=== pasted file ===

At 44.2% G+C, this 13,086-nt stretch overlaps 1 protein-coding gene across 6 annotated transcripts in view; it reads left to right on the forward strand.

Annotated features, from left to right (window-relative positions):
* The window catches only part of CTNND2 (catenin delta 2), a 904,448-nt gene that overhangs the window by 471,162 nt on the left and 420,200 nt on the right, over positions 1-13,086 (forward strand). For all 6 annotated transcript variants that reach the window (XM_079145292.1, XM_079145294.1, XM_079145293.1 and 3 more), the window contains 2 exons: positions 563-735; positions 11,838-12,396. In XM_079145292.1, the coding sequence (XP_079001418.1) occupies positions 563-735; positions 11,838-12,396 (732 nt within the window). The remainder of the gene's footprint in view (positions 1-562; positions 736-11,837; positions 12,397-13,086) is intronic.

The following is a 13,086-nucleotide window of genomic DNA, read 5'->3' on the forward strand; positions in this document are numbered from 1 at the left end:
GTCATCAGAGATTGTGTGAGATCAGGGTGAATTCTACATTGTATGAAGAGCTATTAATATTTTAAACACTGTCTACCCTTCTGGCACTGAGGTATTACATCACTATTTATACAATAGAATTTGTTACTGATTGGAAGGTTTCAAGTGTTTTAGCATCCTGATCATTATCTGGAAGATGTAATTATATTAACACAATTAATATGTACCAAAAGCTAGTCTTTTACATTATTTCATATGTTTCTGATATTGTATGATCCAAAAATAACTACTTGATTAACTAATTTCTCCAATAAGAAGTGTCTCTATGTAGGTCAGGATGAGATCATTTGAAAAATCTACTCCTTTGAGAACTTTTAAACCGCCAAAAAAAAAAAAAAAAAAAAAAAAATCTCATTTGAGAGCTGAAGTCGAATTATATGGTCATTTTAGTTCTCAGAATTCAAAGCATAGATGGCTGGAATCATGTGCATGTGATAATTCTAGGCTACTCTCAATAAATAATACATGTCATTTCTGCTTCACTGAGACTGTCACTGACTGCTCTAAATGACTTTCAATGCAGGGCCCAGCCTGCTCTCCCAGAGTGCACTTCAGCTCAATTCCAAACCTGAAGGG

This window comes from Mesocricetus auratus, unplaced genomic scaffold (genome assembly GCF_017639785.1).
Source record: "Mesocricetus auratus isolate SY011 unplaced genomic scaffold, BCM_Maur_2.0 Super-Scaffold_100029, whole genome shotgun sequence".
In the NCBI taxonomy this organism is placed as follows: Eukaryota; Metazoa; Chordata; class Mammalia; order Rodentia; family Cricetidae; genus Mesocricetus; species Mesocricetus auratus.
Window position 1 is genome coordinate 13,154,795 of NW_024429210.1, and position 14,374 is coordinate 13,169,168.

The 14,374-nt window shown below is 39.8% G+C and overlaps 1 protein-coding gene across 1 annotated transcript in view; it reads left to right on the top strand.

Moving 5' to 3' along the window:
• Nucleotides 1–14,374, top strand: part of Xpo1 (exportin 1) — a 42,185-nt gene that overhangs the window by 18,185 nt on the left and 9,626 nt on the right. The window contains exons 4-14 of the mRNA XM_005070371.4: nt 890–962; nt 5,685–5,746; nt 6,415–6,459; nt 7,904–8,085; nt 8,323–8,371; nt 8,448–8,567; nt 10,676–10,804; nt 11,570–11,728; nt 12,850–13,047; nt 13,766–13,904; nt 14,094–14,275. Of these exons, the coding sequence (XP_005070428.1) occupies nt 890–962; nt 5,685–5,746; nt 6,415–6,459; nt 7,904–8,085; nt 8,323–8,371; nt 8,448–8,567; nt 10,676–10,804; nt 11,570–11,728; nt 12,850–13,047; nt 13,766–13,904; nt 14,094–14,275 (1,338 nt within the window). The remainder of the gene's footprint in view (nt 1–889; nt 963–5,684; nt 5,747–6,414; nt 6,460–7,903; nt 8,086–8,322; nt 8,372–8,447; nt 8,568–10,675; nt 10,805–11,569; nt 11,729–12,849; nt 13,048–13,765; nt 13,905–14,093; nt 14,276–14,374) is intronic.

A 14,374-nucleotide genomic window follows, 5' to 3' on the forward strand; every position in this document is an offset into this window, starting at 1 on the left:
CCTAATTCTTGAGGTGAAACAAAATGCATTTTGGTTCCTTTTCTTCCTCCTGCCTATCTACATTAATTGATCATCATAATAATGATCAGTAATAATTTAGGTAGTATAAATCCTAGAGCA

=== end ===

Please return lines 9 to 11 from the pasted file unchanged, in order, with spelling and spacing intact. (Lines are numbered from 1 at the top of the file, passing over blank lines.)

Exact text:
Window position 1 is genome coordinate 13,154,795 of NW_024429210.1, and position 14,374 is coordinate 13,169,168.

The 14,374-nt window shown below is 39.8% G+C and overlaps 1 protein-coding gene across 1 annotated transcript in view; it reads left to right on the top strand.

Moving 5' to 3' along the window: